Monday, October 27, 2008

Day of the Dead @ APO





1436 W. 18th ST

Wednesday, October 22, 2008

Pilsen For Sale

Get your own "Pilsen For Sale" magnets:

Halloween Costume Party!!

Halloween Costume Party!!

Also Special Performance by THE SUCKLING PIGS, experimental jazz

Plus movie screening/projection: The Lower Circle

Admission: FREEEEE!


Friday, October 31, 2008 at 8:00pm - 1:00am

1765 S. Laflin St.
Chicago, IL

Thursday, October 16, 2008

Little Village Arts Fest this weekend!

October 17-19, 2008

A weekend of FREE art exhibits, workshops and performances in Chicago's Little Village neighborhood.

Due to weather conditions for Friday October 17, the Little Village Art Fest Opening Night has been moved to Catedral Café.

Opening Night Friday, October 17
6-10 PM

Catedral Café
2500 S. Christiana Ave.
Chicago, IL 60623

Music, performances and much more!!!

Local artists and art organizations and collectives from the Little Village neighborhood join forces to organize the 3rd Annual Little Village Arts Fest. Having no formal gallery or performance spaces, local bussinesses, community organizations, and schools donate their space, so the artists can transform them into gallery and performance spaces.

This year there are 14 spaces and our opening night will be on Friday, October 17th at Catedral Café 25th and Christiana Ave. Artists hope to have a peaceful weekend filled with color, music, and art all over Little Village, to give local artists the chance to exhbit and perform in their own neighborhood.


Tuesday, October 07, 2008

Night of the Living Artist

Ever want to bring your favorite artist back from the dead? Or maybe mortify a living artist? Chicago Art Department will be showing art that fit this theme, at The Night of the Living Artist, this Friday October 10th from 7-10pm. Featuring plush artist extraordinaire Kerry Flaherty. There will also be a closing for this exhibition on Halloween night! Here's a link for info, and of course more is available at

Monday, October 06, 2008

Spire Reloaded: Patrick Lichty

Spire Reloaded: Patrick Lichty

Opening Friday October 10, 2008 from 6pm-10pm
october 10 - november 8

Since Patrick wont be able to attend the physical opening at Antena, he will be online and available to chat from at this location:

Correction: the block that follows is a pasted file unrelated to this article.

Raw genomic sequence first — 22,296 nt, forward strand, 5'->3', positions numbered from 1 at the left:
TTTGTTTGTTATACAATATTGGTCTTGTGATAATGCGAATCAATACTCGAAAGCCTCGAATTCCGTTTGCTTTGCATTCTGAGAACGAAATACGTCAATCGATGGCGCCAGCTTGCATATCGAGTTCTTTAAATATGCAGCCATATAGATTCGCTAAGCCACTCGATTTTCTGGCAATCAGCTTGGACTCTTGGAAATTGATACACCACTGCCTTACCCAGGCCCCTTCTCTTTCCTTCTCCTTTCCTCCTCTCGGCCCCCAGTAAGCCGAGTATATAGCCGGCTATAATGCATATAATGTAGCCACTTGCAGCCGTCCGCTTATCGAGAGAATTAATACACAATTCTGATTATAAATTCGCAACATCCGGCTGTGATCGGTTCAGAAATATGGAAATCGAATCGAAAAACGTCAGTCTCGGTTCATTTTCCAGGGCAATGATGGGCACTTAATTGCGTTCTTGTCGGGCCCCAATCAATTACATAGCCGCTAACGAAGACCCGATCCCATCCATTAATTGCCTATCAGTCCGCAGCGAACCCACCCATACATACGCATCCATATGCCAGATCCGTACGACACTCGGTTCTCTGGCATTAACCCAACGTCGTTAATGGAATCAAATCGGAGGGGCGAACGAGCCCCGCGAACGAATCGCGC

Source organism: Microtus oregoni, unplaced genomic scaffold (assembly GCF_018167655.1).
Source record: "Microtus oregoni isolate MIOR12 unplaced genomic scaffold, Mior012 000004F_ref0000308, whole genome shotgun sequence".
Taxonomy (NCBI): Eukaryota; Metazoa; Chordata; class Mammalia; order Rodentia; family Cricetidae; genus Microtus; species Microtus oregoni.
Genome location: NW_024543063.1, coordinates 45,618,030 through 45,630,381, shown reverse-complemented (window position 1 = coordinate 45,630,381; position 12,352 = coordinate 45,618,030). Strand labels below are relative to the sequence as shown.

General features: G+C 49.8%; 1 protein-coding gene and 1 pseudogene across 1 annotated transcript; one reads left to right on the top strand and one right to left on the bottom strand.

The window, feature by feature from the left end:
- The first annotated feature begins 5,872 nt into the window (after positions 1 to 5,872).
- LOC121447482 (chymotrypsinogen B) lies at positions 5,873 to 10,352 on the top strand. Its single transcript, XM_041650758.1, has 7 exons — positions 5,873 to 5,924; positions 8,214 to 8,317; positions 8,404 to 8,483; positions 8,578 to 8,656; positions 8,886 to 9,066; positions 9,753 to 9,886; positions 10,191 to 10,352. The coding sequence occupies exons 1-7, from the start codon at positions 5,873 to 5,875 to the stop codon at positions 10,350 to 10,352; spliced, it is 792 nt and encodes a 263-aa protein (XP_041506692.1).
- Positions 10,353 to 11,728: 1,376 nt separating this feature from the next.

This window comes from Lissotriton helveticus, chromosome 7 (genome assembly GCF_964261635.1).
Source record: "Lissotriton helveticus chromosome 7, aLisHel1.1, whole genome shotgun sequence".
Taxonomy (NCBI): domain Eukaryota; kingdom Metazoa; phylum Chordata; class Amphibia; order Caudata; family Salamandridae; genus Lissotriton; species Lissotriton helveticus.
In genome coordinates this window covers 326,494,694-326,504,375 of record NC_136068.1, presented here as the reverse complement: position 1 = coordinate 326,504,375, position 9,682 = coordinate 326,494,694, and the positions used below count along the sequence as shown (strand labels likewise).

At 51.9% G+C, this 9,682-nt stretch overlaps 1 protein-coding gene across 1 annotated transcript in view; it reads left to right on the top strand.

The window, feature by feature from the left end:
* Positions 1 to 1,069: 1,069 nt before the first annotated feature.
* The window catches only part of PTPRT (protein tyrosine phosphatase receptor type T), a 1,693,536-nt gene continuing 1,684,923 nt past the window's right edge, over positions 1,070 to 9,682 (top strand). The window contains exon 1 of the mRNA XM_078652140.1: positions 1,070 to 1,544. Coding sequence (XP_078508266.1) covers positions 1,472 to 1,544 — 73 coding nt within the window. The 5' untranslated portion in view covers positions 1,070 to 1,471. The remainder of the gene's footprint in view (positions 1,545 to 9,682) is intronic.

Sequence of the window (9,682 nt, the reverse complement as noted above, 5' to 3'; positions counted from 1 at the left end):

A computer will be set up at the gallery during the opening so you can see his virtual sculpture and to chat with him.

"For a long time, I have been fascinated with "obsolete spaces", or places that have fallen into disuse or been destroyed for the same reason. This includes the Hulett Ore Loaders near Cleveland, the Adak Naval base in Alaska, and now the recently dismantled Berwyn Spire. These represent the loss of certain parts of American identity in a society that is obsessed with the "new".

For this series, I documented the piece in the last year of its existence, and also made an interpretation of it in the 3D online world, Second Life. I did this as I feel that the Spire only exists in memory and our cultural databanks now, and I felt that by having a virtual version to contrast with the actual one was a fitting tribute to this iconic piece of Americana."

Patrick Lichty (b. 1962, Akron, Ohio) was born into a family with a long involvement in and support of the arts. His mother, a exhibiting artist of numerous art and craft media, immersed him in textiles, painting, ceramics, print and other techniques during his upbringing. Simultaneously he was also exposed to technology in the form of the emerging genres of electronics, video games, and later personal computing when his parents bought him an Atari 800 computer in 1978. Instead of following the desires of many adolescents of the late 70's in wanting to program the next Pac-Man or Space Invaders, he was interested in drawing and creating music with his personal computer.